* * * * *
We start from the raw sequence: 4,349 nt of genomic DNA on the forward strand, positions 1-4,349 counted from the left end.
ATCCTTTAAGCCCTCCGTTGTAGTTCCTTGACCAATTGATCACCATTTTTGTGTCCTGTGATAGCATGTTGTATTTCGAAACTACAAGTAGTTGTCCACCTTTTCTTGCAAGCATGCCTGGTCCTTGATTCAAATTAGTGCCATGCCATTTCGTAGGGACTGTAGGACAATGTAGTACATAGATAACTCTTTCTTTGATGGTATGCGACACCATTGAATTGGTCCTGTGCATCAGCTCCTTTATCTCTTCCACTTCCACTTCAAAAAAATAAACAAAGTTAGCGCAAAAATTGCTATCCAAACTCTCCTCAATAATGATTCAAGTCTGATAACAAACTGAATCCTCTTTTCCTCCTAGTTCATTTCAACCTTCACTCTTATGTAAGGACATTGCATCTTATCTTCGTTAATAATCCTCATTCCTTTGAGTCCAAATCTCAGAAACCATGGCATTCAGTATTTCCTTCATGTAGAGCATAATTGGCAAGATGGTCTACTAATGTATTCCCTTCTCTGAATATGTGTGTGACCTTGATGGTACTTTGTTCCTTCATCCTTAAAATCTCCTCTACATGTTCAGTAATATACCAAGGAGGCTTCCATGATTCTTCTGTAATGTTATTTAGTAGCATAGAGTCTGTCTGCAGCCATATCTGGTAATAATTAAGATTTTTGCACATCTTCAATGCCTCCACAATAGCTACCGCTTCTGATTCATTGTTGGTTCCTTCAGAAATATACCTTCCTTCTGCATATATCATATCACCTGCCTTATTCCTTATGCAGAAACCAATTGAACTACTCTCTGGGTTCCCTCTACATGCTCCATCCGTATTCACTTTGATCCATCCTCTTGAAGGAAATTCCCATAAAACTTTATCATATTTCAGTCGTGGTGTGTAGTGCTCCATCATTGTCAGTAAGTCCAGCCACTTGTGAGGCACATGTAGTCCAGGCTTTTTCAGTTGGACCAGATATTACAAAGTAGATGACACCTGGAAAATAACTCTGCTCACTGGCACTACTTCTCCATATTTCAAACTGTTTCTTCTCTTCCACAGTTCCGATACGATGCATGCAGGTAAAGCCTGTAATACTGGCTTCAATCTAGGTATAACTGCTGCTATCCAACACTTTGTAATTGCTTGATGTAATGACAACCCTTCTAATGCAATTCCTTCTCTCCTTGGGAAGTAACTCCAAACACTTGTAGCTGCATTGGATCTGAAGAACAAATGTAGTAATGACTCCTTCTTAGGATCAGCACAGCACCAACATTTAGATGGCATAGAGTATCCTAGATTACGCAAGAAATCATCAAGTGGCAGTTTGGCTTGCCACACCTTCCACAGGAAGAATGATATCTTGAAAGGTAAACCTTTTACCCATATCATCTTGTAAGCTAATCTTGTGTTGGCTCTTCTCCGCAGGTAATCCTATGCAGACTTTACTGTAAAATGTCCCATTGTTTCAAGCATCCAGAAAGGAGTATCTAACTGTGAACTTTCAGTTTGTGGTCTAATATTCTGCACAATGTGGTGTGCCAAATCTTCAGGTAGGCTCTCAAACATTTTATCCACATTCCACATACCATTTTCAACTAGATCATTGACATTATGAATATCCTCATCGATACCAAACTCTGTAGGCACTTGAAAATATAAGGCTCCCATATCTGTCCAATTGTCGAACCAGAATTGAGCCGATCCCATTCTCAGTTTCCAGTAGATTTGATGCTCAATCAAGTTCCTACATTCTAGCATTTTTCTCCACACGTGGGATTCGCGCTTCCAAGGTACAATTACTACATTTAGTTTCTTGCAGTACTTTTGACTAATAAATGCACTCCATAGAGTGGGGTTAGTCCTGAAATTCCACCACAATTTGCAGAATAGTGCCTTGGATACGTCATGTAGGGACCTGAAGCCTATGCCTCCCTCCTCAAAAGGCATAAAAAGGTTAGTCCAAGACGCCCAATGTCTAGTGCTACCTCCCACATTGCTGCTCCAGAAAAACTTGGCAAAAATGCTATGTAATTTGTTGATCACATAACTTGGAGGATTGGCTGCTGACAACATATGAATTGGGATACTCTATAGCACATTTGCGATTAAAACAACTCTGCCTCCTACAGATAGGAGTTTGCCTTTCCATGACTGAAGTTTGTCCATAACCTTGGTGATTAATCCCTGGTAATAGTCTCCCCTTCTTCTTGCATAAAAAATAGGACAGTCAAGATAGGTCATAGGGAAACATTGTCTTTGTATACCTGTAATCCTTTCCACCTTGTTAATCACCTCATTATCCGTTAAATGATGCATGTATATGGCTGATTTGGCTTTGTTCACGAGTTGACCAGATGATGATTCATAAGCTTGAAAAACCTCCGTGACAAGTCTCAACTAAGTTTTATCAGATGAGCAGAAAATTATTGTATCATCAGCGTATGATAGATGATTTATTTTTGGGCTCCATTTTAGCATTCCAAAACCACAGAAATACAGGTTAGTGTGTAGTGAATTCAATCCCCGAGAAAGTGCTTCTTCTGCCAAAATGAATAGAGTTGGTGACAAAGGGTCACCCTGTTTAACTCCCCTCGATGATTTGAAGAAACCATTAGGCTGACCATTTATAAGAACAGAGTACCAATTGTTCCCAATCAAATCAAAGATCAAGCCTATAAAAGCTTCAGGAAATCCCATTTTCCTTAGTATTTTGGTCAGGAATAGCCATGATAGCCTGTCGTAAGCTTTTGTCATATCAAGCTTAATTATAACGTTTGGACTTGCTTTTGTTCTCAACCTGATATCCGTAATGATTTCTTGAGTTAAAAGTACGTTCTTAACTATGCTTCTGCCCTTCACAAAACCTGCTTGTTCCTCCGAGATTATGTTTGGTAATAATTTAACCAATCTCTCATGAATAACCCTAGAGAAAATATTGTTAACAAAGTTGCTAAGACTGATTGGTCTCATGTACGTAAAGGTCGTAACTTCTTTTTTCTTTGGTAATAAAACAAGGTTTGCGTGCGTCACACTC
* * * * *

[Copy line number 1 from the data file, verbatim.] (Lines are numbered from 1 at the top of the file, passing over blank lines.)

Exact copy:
We start from the raw sequence: 4,349 nt of genomic DNA on the forward strand, positions 1-4,349 counted from the left end.